JAN 08, 2021 11:51 AM PST

Antibiotic Resistance Genes Can Come From Random DNA Sequences

WRITTEN BY: Carmen Leitch

Bacterial infections that can’t be eliminated with standard drugs, caused by antibiotic-resistant bacteria, are considered to be a major and growing threat to public health. The pandemic has shown us how important it is to be able to contain infectious pathogens and treat the illnesses they can cause.

An artistic recreation was based on SEM imagery of a pathogenic form of Escherichia coli. / Credit: CDC/ Antibiotic Resistance Coordination and Strategy Unit / Alissa Eckert - Medical Illustrator

Researchers can often use genetic data from pathogens to develop new therapeutic approaches. Genes can confer antibiotic resistance to bacteria, and many of these genes sit on mobile pieces of DNA that can be easily shared with other bacteria, causing antibiotic resistance to spread. But now researchers have also found that antibiotic resistance genes can arise on their own out of totally random sequences of DNA. The findings have been reported in PLOS Genetics.

Genes that confer antibiotic resistance encode for proteins that work in one of a few ways: they might simply work to neutralize, or eliminate the antibiotic from the bacterial cell; they may alter the target of the antibody so it’s no longer able to stop the growth of the pathogen; or they could reduce the concentration of the antibiotic so it’s no longer effective. Scientists try to identify and characterize new antibiotic resistance genes so that we’re aware of when new resistant bacteria are being generated, and can figure out what they do. These genes can also combine in one pathogen to create so-called super-bacteria that are resistant to multiple types of drugs. 

In this work, the researchers aimed to determine whether random DNA sequences could potentially create an antibiotic-resistant microbe. They designed almost one billion random sequences of DNA that were put on plasmids. These plasmids, which are mobile pieces of genetic material just like those chared by bacteria, were then added to a harmless version of the bacterium Escherichia coli, which is often used in research laboratories. Once inside the bacterial cells, the machinery of the cell could turn these sequences into peptides - strings of amino acids like those that might be used to make a protein.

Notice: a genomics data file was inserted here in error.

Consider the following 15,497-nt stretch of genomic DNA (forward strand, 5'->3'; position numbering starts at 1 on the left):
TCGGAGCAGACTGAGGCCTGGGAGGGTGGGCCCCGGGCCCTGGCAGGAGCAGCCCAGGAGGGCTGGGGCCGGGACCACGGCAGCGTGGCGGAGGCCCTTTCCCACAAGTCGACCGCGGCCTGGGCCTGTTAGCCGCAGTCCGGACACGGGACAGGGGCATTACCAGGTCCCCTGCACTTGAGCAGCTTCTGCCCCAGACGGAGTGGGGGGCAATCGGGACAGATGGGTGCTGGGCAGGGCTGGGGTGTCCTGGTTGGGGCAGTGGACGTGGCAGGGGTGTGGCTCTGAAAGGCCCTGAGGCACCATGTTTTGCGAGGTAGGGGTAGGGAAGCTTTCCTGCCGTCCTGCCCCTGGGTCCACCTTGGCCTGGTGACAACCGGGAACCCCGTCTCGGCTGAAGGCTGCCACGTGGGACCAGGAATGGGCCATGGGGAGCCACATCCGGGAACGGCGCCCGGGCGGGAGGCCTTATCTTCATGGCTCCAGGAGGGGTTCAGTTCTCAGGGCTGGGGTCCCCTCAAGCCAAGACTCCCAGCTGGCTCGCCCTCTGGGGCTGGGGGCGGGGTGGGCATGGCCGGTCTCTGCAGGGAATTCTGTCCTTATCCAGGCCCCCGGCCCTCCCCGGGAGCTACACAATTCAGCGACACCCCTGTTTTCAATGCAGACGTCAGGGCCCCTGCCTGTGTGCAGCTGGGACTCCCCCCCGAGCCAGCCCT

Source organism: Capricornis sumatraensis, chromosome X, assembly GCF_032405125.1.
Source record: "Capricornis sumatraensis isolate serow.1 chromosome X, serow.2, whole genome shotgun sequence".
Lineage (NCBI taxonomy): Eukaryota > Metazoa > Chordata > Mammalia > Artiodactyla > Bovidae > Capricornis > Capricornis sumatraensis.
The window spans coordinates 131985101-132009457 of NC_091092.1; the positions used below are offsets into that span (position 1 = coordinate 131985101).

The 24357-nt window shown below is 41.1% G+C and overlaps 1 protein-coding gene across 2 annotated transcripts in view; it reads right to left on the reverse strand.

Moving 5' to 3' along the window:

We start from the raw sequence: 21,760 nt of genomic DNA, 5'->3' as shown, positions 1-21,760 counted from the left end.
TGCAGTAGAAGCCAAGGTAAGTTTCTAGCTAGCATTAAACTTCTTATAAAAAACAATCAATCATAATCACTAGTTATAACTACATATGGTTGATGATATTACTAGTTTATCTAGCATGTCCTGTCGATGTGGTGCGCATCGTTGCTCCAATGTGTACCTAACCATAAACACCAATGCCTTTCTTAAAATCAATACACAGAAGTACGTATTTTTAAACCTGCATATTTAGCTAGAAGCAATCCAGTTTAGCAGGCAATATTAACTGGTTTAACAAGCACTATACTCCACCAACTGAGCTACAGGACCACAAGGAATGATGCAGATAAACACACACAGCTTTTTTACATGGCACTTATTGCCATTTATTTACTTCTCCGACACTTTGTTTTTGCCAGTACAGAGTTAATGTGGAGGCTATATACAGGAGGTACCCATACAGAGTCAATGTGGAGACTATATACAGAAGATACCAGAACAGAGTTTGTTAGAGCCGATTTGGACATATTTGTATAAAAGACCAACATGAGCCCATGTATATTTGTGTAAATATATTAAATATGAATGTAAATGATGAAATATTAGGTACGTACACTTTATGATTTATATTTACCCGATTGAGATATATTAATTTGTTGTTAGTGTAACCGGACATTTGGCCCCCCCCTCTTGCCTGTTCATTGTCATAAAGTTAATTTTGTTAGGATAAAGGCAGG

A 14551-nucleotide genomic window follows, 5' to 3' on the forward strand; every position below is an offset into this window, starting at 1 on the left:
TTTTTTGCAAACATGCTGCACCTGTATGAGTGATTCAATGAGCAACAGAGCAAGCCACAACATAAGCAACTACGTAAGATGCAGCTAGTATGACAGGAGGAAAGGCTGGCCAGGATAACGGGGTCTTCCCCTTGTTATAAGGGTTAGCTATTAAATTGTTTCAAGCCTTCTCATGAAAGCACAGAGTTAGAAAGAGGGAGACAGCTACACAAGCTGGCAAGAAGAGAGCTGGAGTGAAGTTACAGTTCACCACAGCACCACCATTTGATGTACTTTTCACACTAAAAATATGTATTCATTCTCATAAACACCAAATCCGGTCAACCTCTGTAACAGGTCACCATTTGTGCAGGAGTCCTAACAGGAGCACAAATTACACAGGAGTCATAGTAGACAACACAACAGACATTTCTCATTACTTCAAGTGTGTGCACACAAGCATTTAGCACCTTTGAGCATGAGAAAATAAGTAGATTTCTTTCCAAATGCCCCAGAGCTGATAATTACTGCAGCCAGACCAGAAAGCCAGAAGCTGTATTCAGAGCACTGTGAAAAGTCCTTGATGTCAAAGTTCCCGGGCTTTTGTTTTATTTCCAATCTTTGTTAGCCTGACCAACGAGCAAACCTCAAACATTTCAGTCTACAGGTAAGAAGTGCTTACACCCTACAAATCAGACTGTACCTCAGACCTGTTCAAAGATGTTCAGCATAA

The researchers found that most of these random sequences had no impact on the microbes at all. But, they found six peptides that did have an effect; they enabled the E. coli to resist the effects of an antibiotic called Colistin. That drug is used as a last resort treatment for serious bacterial infections. It works by destroying the membranes of bacterial cells. However, these six peptides were each able to raise the expression of genes that changed the bacterial membrane such that the antibiotic could no longer bind to it and destroy it.

"We have now shown in two different studies that random sequences of amino acids can give rise to new functions that are beneficial to the bacterium such as antibiotic resistance. This suggests that the evolution of new functions from random DNA sequences is not as unusual as previously thought," said senior study author Dan I. Andersson, Professor in Medical Bacteriology at Uppsala University.

"An important question that remains unanswered and requires further study is whether these new genes are naturally present in bacteria or can only be observed in laboratory experiments," said the first study author Michael Knopp, a post-doctoral researcher at the Department of Medical Biochemistry and Microbiology at Uppsala.

Sources: AAAS/Eurekalert! via Uppsala University, PLOS Genetics
 

About the Author
  • Experienced research scientist and technical expert with authorships on over 30 peer-reviewed publications, traveler to over 70 countries, published photographer and internationally-exhibited painter, volunteer trained in disaster-response, CPR and DV counseling.
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